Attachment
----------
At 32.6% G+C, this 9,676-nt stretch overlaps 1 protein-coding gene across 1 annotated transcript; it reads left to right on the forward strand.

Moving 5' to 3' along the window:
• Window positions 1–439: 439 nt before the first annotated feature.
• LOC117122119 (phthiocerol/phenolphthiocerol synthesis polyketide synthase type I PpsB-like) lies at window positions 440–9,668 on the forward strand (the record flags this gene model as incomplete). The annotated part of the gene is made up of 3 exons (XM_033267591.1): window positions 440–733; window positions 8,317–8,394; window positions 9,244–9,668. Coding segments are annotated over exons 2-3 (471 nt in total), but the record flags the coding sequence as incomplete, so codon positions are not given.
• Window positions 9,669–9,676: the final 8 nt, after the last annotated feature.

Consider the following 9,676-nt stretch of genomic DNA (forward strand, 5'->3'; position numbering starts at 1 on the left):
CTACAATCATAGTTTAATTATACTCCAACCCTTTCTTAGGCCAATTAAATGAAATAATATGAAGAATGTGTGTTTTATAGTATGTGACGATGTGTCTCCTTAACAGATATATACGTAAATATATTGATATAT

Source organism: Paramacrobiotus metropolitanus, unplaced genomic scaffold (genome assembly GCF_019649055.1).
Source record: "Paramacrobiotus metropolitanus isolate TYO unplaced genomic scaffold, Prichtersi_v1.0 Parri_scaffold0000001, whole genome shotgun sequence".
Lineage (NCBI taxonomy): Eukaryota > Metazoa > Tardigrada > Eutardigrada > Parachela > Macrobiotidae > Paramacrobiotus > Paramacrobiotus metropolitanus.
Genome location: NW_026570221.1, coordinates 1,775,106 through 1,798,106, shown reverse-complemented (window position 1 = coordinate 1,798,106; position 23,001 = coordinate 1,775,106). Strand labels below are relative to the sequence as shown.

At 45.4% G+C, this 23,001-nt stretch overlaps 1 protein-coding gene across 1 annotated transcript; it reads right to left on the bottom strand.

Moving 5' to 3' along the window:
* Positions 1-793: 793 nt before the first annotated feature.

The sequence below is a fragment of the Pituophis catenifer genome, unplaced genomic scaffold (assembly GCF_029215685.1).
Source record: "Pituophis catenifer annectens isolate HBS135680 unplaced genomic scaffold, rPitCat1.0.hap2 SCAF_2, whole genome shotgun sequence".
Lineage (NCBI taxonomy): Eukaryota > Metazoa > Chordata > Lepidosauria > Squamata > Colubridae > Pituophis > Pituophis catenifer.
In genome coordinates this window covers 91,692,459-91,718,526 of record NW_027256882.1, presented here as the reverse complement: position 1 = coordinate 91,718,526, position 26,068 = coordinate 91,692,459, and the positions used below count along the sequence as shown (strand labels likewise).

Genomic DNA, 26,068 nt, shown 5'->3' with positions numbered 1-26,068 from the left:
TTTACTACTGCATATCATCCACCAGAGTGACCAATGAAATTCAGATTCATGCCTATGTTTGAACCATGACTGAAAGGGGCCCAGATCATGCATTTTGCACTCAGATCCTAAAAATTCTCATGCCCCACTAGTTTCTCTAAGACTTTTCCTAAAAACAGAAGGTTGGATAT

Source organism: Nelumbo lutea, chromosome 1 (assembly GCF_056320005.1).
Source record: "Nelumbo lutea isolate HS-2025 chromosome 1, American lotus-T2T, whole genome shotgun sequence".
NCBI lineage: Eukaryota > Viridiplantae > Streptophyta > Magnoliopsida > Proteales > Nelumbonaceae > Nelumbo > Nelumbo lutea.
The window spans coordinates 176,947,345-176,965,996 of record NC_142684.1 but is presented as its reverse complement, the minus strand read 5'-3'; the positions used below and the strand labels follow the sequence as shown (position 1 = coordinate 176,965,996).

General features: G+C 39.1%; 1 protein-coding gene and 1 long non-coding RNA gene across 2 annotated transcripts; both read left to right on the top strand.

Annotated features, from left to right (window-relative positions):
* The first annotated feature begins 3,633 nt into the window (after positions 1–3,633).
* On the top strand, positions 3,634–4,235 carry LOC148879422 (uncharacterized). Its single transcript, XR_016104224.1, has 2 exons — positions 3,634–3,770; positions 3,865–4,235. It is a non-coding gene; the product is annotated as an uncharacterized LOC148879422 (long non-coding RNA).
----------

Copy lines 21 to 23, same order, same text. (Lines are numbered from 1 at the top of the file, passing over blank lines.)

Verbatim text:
Source organism: Nelumbo lutea, chromosome 1 (assembly GCF_056320005.1).
Source record: "Nelumbo lutea isolate HS-2025 chromosome 1, American lotus-T2T, whole genome shotgun sequence".
NCBI lineage: Eukaryota > Viridiplantae > Streptophyta > Magnoliopsida > Proteales > Nelumbonaceae > Nelumbo > Nelumbo lutea.